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FANTASTIC, AUTHENTIC, ANTIQUE, SPANISH CONQUISTADOR, BRASS STIRRUPS ~ Measuring 10-1/2 inches long, 5 inches wide, 5 inches high ~ mx-611 ~ ITEM # sc-056 ~ ($250.) ~
~ Look Over the Photos Provided as they are a major part of the Description ~
This Item shows some wear commensurate with age and use… yet remaining in Nice to Very-Nice Condition Overall… and It Will Make an Excellent Addition for Your Collection, Display or a Fantastic Gift!!!
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This Item will be Professionally Wrapped, Padded and Packaged with 40 Years of Shipping Experience – Fully Insured – with Tracking Number.
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The Great Northwest Trading Company LLC – Est. 197
ORIGINAL, ANTIQUE, SPANISH CONQUISTADOR BRASS STIRRUPS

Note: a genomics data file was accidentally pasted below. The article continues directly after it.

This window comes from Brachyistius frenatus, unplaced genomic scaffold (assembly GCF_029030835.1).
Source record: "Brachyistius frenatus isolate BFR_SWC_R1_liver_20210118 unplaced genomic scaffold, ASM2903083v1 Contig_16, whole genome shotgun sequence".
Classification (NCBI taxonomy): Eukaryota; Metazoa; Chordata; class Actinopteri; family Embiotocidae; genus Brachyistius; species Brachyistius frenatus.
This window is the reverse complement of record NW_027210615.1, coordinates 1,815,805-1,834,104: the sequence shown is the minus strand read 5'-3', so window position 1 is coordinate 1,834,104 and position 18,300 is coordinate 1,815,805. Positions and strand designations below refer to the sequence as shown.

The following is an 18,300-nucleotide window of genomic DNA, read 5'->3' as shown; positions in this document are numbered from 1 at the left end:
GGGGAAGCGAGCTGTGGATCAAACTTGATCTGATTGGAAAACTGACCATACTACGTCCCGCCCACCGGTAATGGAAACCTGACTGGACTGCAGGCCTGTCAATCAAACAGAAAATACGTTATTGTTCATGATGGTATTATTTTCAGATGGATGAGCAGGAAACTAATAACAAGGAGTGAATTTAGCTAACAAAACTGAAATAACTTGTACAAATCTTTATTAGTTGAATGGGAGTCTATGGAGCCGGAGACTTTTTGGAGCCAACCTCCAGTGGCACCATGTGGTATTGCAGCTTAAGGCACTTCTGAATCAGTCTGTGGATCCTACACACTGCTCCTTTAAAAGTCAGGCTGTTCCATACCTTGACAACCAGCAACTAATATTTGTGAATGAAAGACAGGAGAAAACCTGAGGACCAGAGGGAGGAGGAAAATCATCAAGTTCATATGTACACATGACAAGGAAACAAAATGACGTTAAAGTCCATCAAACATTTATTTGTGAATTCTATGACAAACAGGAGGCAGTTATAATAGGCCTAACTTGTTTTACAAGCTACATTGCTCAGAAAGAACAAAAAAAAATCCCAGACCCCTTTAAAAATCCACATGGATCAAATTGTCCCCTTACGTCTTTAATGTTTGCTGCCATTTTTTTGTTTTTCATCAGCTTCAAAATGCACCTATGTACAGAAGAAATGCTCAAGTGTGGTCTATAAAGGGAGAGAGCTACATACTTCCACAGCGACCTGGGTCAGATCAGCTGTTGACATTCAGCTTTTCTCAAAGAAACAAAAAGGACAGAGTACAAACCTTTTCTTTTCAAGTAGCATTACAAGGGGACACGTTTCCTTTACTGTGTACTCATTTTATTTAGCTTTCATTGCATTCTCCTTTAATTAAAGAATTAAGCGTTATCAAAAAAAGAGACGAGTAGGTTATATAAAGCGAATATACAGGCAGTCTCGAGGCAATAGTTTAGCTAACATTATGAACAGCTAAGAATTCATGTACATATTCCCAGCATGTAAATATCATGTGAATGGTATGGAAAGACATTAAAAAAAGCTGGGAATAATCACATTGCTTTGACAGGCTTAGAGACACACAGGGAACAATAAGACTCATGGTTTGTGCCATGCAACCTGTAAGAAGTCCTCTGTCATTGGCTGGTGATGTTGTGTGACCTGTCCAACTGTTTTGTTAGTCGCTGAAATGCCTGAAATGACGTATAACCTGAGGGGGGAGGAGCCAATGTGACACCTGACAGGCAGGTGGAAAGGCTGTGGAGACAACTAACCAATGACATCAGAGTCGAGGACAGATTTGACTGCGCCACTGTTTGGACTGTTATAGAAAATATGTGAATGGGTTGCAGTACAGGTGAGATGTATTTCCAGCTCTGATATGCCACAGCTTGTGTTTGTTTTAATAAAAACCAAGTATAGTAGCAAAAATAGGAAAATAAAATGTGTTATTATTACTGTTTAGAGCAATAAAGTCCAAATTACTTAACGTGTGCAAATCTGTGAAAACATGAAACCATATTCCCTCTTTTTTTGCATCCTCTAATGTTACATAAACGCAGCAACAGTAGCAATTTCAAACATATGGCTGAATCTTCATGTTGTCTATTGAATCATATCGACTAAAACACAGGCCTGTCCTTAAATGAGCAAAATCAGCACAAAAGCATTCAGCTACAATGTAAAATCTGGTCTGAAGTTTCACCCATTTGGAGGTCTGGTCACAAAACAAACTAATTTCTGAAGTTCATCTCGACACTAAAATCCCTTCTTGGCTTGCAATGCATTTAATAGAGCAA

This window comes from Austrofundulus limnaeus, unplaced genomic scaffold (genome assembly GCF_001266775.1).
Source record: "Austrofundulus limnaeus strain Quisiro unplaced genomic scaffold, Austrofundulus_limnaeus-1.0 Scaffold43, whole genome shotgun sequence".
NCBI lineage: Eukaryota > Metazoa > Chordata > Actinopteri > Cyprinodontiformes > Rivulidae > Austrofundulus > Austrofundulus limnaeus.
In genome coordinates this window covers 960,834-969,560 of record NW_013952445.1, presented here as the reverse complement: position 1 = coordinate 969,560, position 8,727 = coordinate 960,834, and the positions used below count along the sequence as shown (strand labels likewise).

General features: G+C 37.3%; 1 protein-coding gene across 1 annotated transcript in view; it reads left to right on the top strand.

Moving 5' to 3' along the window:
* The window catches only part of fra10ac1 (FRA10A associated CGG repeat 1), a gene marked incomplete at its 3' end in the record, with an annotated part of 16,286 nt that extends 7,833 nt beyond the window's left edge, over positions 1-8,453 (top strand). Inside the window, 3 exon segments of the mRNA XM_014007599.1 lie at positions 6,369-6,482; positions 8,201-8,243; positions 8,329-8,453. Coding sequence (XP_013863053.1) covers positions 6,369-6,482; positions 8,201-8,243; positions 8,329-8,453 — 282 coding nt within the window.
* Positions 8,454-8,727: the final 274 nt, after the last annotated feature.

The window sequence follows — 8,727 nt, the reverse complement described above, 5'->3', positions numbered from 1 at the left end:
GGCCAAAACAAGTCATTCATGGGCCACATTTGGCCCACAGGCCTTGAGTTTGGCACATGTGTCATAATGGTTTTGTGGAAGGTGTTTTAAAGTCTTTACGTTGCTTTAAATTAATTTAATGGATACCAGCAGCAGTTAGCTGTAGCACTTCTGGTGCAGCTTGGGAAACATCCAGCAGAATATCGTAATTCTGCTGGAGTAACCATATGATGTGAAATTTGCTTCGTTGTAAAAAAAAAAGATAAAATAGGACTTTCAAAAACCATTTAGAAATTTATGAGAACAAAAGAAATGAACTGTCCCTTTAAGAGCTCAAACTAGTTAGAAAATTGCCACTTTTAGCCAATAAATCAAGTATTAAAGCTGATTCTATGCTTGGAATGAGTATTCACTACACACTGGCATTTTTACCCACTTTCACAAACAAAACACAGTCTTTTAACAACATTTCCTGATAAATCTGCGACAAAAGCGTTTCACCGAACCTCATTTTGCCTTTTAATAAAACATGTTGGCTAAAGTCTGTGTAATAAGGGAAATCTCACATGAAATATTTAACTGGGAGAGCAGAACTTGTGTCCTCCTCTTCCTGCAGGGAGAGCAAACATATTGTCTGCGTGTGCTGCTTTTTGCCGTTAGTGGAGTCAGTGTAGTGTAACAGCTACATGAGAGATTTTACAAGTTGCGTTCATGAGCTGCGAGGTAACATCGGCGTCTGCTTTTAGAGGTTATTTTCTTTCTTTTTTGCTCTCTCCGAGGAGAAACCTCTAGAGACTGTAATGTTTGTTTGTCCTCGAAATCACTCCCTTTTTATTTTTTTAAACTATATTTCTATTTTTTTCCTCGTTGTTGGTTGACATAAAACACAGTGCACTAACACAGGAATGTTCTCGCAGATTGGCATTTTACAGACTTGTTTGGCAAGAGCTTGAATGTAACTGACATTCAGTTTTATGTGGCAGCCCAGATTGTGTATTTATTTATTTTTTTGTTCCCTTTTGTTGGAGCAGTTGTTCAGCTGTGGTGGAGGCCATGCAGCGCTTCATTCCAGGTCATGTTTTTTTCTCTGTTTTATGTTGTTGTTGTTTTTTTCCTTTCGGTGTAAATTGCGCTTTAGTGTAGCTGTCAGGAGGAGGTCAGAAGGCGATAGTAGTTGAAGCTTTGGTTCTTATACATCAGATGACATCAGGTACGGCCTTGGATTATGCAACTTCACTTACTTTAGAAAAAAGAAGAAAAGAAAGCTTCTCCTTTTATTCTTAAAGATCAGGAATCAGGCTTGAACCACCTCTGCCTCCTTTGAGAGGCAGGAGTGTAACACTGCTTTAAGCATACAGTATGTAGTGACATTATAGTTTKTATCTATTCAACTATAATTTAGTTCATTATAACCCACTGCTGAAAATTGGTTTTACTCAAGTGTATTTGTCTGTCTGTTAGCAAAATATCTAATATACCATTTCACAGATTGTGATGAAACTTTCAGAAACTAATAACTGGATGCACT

The History of Stirrups: In most civilizations the horse was used more in chariots than for riding until about 800 BC. Before stirrups most equestrian cultures used no support for the feet at all. There are records of a loose surcingle being employed behind the girth, into which the feet could be tucked. Toe stirrups (loops of rope which held the big toe) were first recorded in Northern India in the 2nd century BC, their use was somewhat limited by climate and footwear. The first stirrups designed to take the entire foot were probably single mounting stirrups recorded in China in the 4th Century AD. The mounting stirrup was easier than using a stool to mount and safer than vaulting on when fully armed (Cambyses, king of Persia stabbed himself while mounting when fully armed in 522 BC – A.D. H.Bivar, “The Stirrup and Its Origins.” Oriental Arts, n.s. 1 (1955): 61-68. ) Paired stirrups were first recorded in the 4th Century AD on a Chinese pottery horse and a stirrup has been found in a 4th Century Chinese grave. Their use spread through Central Asia and into Europe by the 8th century AD. The stirrup revolutionized riding and warfare. It allowed cavalry to ride further and faster, heavy cavalry and the use of lances developed, as did light cavalry and mounted archers. It was in Byzantine times when some elements like the saddle, stirrups, spurs, bits and bridles became popular and their use spread throughout Europe. This style of Stirrup most likely evolved in Europe during the days of Knights & Cavaliers. The use of these devices helped the rider achieve greater stability as well as a means to mount and dismount the horse with relative ease. This fact was especially crucial when the rider was wearing heavy armor in which the weight of the metal would be enough to topple him off the horse. The use of enclosed stirrups served the purpose of providing a firm, solid base platform for the Horseman to stand up in while wielding his own sword, charging with lance, or shooting arrows. while also providing armour to the feet of the rider. It has been said that the Spanish Conquistadors brought this type of Stirrup as part of their horse equipment to the New-World. Others state that these Stirrups were produced in the ‘New World’ after the Conquistador arrived. This type of Stirrups was made of bronze or brass to help prevent rusting.